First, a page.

Retail health improves for third consecutive quarter

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The health of retail in the UK saw continued improvement in Q2, a trend that is predicted to carry on into the next three months according to the KPMG/Ipsos Retail Think Tank (RTT).

The RTT’s Retail Health Index (RHI) has climbed by one point to 82, the third consecutive quarter that it has risen. The RHI now stands at its highest level since Q3 2011. This is expected to again improve in the coming quarter although the RTT cautioned retailers to anticipate a rise in costs.

Of the three key drivers of retail health – demand, margin and cost – it was demand that had the biggest impact on retailers in Q2. With real wages growing through low inflation, higher pay awards and increased employment levels, together with economic indicators pointing in the right direction, have left consumers feeling more confident in the last three months, resulting in an increase in spend with retailers.

However many factors have constrained growth. Not all of the financial benefits of recent pay rises have made their way into retailers’ tills, with many individuals electing to pay off mortgage debt. There has also been growth in the leisure sector, with consumers spending more of their spare cash dining out, holidaying and on experiential pursuits.

Margins amongst food retailers have continued to be squeezed, with the big four still discounting heavily in a competitive segment and deflationary pressures continuing.  Price cuts, rather than multi-buy offerings, have become the preferred mechanic of the supermarket.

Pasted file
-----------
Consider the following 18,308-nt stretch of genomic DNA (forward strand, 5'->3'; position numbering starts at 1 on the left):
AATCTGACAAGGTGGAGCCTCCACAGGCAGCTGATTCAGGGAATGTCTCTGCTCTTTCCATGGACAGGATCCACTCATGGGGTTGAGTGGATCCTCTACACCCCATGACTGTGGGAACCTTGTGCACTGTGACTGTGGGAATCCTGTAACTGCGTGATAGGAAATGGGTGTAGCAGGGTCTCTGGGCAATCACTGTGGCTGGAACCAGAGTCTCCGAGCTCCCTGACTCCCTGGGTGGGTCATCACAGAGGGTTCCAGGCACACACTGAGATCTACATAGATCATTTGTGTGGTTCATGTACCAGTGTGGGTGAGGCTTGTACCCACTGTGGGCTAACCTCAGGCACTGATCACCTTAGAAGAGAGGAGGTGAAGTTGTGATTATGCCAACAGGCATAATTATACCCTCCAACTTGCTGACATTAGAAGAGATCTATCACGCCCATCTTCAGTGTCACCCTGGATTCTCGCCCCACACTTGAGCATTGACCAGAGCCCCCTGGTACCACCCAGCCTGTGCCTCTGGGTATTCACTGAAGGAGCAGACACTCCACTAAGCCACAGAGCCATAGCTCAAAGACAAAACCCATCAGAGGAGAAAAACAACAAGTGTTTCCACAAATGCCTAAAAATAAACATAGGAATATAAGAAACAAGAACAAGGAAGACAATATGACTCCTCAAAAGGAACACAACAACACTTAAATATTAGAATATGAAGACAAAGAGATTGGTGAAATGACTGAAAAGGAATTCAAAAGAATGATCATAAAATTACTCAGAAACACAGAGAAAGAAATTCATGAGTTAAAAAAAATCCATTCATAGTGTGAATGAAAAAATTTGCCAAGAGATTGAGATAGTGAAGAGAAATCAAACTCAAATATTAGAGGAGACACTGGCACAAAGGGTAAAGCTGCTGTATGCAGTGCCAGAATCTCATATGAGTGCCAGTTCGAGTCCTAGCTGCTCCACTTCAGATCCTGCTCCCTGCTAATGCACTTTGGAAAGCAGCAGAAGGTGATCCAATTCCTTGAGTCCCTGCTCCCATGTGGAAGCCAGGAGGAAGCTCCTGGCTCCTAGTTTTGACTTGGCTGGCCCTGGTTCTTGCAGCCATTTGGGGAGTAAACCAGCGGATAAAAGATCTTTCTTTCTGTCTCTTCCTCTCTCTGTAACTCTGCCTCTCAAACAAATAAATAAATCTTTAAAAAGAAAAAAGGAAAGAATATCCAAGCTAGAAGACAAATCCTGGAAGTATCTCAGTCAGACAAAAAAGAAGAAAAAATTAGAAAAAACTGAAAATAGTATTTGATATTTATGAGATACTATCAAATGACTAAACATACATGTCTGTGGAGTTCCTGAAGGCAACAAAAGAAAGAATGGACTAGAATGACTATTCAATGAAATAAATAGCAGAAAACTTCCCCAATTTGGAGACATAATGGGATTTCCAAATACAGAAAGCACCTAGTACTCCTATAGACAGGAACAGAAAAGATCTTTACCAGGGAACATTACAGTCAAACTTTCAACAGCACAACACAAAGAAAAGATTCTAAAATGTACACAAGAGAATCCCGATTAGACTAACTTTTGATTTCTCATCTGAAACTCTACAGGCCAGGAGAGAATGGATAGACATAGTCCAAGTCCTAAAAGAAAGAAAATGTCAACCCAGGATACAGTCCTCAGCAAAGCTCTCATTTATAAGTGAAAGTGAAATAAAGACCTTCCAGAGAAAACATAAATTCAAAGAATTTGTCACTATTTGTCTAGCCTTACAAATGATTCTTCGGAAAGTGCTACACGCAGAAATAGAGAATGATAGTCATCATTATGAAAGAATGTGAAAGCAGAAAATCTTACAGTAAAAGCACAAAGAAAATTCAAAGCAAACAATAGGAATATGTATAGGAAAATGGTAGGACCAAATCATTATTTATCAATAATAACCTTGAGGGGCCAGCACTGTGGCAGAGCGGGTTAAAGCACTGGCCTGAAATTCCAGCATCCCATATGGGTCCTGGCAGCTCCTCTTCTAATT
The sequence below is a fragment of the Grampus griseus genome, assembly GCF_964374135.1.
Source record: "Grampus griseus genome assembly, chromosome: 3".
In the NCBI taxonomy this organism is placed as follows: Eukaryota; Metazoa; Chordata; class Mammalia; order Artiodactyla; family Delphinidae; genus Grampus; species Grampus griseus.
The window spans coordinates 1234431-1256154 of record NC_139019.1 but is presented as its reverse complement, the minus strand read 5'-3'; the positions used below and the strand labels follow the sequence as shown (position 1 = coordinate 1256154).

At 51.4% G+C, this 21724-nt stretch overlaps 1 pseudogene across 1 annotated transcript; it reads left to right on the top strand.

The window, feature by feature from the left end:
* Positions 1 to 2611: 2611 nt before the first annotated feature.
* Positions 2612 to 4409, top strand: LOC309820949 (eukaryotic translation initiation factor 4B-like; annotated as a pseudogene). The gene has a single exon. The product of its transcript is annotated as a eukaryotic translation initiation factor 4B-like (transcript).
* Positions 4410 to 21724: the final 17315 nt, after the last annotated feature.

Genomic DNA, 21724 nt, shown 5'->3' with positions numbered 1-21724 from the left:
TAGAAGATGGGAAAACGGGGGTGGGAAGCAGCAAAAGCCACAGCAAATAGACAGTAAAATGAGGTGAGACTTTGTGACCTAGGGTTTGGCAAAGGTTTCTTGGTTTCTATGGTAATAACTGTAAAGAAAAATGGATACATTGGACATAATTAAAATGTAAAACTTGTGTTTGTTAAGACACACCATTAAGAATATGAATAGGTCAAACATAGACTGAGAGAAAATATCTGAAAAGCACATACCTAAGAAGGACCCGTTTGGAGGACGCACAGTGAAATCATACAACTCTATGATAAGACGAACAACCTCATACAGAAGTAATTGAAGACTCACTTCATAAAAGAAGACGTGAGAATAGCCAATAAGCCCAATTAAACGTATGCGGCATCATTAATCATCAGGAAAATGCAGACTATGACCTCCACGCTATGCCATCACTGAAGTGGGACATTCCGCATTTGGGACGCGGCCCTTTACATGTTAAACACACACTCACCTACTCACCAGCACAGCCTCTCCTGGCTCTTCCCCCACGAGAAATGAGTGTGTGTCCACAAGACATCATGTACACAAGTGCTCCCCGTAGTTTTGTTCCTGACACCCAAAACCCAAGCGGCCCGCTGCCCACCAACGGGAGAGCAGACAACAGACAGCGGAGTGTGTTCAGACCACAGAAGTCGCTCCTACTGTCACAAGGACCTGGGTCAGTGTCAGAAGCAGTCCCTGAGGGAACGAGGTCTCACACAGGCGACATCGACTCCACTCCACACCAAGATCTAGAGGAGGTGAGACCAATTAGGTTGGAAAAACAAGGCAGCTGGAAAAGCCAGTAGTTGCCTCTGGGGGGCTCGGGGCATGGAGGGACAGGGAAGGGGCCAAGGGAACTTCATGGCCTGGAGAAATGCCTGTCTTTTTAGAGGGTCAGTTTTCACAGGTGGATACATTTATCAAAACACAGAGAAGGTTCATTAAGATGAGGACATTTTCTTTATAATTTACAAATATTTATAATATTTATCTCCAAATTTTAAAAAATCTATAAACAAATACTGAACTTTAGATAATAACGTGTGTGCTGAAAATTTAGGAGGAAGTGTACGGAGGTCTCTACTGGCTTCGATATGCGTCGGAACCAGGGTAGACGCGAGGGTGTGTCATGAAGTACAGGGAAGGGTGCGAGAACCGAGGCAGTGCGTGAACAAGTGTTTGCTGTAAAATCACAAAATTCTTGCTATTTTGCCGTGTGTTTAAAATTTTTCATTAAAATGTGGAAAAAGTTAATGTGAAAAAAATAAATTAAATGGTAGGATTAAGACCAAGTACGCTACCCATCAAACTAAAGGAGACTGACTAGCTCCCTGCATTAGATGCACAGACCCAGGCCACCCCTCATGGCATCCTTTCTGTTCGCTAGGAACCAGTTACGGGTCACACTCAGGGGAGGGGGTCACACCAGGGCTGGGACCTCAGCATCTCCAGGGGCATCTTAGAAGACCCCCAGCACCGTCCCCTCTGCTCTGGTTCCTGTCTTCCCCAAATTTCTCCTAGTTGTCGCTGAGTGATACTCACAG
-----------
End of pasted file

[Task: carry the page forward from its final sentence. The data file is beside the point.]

Looking ahead to Q3, the RTT expects the RHI to again improve one index point to 83. Much the same as the last quarter, it was thought that the growth would be largely driven by consumer demand.

The RTT warned that retailers’ costs are going to become more problematic in Q3, and are expected to play a big part in holding back the potential growth that the increase in demand could deliver. Wages are continuing to rise across the country, and with the living wage announcement in the Chancellor’s emergency budget, retailers will have to start integrating these additional costs into their future strategies.

David McCorquodale, Head of Retail, KPMG, UK, said: “There is much to be optimistic about as we head into Q3. Economic indicators are positive, real wages are growing, the grocery sector could be on the turn and spending on big-ticket items is increasing. However, there is still plenty of work to be done and retailers will have to ensure that the increased costs of employment from the new living wage are factored into future plans, as costs will play a key part in reeling in future growth.”

James Knightley, Senior Global Economist at ING, concluded: “The challenge for retailers in the coming months will be to take full advantage of the improving economic conditions that are driving up consumer confidence. Average earnings are up, VAT receipts are climbing and employment in retail has improved. Retailers need to ensure that they are getting their ‘fair share’ as consumers loosen the purse strings.”

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